8Before Building A Database Databases are built based on an entity-relationship model in order to understand the conditions that govern the data you want to place in the database and how it should be arranged.An entity is a real-world object or thing.The relation must be found between them its either one-to-one, one-to-many, or many-to-many.In a many-to-many relation, M objects have a relation with N objects; the number of associations between entities is called cardinality.From this an unnormalized form is obtained, a table in which items that appear more than once have not been removed.
9Before Building A Database This table is then divided into smaller, simpler tables and primary and foreign key are decided on to allow interaction between tables.In a relational database, a value is called functionally dependent if that value determines values in other columns.In the second normal form, the table is divided so that values in other columns are functionally dependent on the primary key.In the third normal form, a table is divided so that a value is not determined by any non-primary key.In a relational database, a value is called transitively dependent if that value determines values in other columns indirectly, which is part of functionally dependent operation.In the third normal form, the table is divided so that transitively dependent values are removed.
10Structured Query Language (SQL) This is done using a Structured Query Language (SQL) also called sequelSQL’s has three distinct types of commands, data definition language (DDL), data manipulation language (DML), and data control Language (DCL).The DDL commands that SQL creates the framework of a database, creates a table within a database, as well as changing and deleting tables.The DML commands allow for manipulation of data, like inserting, deleting, and updating data in tables. It also has commands that allow you to search for data.The DCL commands offers the ability to control a database so that no data conflicts do not happen as multiply user enter data.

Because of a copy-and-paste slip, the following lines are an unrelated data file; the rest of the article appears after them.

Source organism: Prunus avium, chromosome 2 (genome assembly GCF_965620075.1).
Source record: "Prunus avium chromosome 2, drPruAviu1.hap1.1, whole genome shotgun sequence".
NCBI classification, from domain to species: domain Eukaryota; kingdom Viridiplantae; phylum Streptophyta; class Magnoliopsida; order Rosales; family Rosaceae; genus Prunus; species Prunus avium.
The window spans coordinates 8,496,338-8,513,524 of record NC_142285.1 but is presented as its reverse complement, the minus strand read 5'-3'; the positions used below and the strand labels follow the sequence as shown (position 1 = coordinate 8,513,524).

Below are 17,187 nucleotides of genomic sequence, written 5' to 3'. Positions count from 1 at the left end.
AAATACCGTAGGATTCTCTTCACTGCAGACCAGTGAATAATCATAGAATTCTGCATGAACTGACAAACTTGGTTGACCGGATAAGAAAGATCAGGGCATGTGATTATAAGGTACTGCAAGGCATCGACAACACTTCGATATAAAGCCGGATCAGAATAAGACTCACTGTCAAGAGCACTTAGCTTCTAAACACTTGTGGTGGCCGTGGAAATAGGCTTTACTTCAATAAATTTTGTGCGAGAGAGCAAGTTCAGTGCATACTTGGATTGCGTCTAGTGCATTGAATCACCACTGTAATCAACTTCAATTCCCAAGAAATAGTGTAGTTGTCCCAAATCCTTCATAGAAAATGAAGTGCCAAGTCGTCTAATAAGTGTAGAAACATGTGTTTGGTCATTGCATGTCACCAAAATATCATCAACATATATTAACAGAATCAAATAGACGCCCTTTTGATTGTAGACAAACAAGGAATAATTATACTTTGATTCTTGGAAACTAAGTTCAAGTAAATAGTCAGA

11The SQL statement Syntax CREATE TABLE. The syntax inside a table depends on the kind of database being used.When a table is created the column names must be given, a primary key or foreign key is given to each column.Constraints such as amount or types of character to be in a certain row may have to be given to prevent data conflict later on.The INSERT, UPDATE, and DELETE statement do as they describe to data from tables made by the CREATE TABLE statement, considering that any of the database’s constraints are not violated.Next is the view table that is viewed by a user of the database. It was created by extracting data from the selected tables. This table is derived from these selected tables that are called base tables.Structured Query Language use basic data search functions in the form of query-type statements as input.To search for a certain set of tables, commands like select, from, where, group by, having, and so on are used. In these statement comparison operators like less than (<), greater than (>), equal to (=), not equal to (<>), less than or equal to (<=), greater than or equal to (>=), and between x and y.Logical operators such as like, and, or and not are used to create more complex comparison statements.There are also conditions that let you search for pattern matching using wildcard characters. Such as * to search all, _ plus a letter before or after to retrieve matches with two characters that start or end with a specific letter, % plus a letter before or after to retrieve matches with any number of characters that start or end with a specific letter, and is null if you are looking for empty records. Aggregate functions or set functions like maximum and minimum values, number of items, and sum, are used to collect and output new tables.